The placental immune response is dysregulated developmentally vitamin D deficient rats: Relevance to Autism
The Journal of Steroid Biochemistry and Molecular Biology, online 3 Feb 2018, https://doi.org/10.1016/j.jsbmb.2018.01.015
Asad Alia, Xiaoying Cuia, Suzanne Alexandera, b, Darryl Eylesa, b
- Hypothesis - Autism can be different between twins due to HPV differences in placenta – Nov 2017
- Autism 4 times more likely if low vitamin D during first trimester – Oct 2016
- Autistic child 2.4 X more likely if less than 10 ng of vitamin D during 2nd trimester – April 2017
- Herpes virus infection while pregnant increases Autism risk by 2 X (Vitamin D not mentioned) – Feb 2017
- Autism rate in siblings reduced 4X by vitamin D: 5,000 IU during pregnancy, 1,000 IU to infants – Feb 2016
- Overview Autism and vitamin D
- Developmental Vitamin D deficiency alters placental inflammatory response.
- Developmental Vitamin D deficient placentas containing a male foetus are selectively vulnerable to exposure to viral particles.
- Variability in placental inflammatory response may inform future mechanisms for the links between DVD-deficiency and autism and the extreme male brain theories of autism.
Emerging evidence suggests that maternal or developmental vitamin D (DVD) deficiency is a risk factor for Autism Spectrum Disorders. A well-established association has also been found between gestational infection and increased incidence of autism.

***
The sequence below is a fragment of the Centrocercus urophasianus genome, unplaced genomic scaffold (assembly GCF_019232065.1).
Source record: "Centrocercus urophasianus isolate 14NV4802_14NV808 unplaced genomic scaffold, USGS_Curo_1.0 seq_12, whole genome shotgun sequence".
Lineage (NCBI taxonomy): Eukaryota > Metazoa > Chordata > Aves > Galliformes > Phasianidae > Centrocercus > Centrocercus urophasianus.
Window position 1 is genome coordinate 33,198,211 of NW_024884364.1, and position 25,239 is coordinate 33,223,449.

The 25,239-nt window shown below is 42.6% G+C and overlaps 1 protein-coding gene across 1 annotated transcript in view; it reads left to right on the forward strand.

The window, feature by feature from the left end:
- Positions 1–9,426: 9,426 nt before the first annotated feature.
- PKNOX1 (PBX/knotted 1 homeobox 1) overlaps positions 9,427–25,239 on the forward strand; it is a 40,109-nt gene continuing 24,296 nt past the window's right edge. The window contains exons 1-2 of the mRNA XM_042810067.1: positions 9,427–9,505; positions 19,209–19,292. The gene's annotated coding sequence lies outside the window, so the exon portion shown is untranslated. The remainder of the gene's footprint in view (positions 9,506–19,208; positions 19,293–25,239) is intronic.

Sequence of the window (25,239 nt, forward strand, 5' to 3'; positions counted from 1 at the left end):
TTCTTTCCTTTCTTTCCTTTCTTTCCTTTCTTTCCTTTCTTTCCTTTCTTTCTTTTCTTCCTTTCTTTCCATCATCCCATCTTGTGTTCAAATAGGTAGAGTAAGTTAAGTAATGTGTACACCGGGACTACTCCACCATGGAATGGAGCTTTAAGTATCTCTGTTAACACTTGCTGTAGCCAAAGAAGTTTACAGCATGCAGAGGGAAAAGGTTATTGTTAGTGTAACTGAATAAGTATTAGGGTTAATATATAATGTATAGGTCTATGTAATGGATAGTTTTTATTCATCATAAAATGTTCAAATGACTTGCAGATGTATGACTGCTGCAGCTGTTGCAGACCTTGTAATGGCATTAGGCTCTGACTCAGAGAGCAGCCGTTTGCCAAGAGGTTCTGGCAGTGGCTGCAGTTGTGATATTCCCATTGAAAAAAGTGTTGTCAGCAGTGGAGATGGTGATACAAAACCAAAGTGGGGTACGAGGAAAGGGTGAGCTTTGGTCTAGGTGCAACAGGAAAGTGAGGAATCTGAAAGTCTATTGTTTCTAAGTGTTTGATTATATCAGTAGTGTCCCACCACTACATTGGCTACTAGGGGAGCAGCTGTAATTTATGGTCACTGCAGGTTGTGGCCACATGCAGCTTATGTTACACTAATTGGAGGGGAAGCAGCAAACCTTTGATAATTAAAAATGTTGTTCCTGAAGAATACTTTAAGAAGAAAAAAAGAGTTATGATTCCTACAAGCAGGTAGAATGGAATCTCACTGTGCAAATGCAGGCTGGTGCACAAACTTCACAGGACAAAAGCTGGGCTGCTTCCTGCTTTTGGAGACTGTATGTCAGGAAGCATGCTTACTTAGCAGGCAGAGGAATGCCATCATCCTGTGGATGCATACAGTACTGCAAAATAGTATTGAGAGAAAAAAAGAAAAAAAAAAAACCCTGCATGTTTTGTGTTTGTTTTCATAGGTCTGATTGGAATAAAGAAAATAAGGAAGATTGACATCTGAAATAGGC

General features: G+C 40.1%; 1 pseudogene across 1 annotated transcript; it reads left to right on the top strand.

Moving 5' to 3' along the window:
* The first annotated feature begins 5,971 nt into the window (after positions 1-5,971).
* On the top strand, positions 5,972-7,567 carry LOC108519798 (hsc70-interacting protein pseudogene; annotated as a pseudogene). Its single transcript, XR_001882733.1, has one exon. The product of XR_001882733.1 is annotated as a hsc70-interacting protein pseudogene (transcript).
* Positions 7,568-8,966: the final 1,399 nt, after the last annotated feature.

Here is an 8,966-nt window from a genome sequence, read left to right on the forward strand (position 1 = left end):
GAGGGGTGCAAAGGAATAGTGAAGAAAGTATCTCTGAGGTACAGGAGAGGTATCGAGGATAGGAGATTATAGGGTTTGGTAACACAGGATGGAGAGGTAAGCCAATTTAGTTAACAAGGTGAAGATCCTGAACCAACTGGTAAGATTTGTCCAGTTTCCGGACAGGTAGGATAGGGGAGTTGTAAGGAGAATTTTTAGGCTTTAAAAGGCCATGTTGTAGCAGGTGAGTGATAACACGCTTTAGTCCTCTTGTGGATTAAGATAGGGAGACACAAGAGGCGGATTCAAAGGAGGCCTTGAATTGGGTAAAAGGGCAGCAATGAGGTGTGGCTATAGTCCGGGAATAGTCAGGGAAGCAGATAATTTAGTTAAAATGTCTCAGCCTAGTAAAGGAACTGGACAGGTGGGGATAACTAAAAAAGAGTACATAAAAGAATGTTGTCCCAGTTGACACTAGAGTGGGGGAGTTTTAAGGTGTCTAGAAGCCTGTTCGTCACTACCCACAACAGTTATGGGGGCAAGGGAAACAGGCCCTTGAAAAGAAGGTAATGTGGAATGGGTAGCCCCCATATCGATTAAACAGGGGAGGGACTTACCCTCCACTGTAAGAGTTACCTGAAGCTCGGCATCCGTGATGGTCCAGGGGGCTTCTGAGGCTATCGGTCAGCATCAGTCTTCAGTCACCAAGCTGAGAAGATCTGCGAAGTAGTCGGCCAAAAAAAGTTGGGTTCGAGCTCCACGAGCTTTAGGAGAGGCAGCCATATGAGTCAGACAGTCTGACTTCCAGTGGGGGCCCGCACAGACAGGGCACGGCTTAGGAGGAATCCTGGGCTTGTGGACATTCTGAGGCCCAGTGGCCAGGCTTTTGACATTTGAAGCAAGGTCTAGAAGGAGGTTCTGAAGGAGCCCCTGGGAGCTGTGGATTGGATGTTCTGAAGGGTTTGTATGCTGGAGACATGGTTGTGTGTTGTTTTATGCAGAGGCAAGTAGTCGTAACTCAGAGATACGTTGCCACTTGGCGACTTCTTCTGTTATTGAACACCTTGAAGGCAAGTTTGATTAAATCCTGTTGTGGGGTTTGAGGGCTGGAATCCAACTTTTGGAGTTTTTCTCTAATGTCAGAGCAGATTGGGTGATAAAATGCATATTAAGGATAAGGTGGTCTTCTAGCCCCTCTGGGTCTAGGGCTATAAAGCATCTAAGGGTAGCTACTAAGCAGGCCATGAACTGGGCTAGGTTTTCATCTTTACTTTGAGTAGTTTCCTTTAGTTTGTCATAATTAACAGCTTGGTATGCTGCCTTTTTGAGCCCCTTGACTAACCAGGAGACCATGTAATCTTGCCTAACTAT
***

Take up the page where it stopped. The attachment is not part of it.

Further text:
Placenta mediates the maternal immune response in respect to the foetus.
The placenta is also a major source of vitamin D and locally produced vitamin D is an essential regulator of immune function during pregnancy.
Here we investigate the effects of DVD-deficiency on baseline placental immune status and in response to the well-known viral and bacterial immune activating agents polyriboinosinic-polyribocytidylic acid (poly(I:C) and lipopolysaccharide (LPS).
We show DVD-deficiency does not affect baseline inflammatory cytokines in placenta. However, when challenged with poly(I:C) but not LPS, DVD-deficient placentas from male foetuses had higher production of IL-6 and 1L-1β compared to control placentas. This suggests the developing DVD-deficient male foetus may be particularly vulnerable to maternal viral exposures.
This in turn may have adverse implications for the developing male brain. In conclusion, a dysregulated placental immune response may provide a plausible mechanism for both the epidemiological links between DVD-deficiency and increased male incidence of developmental conditions such as autism.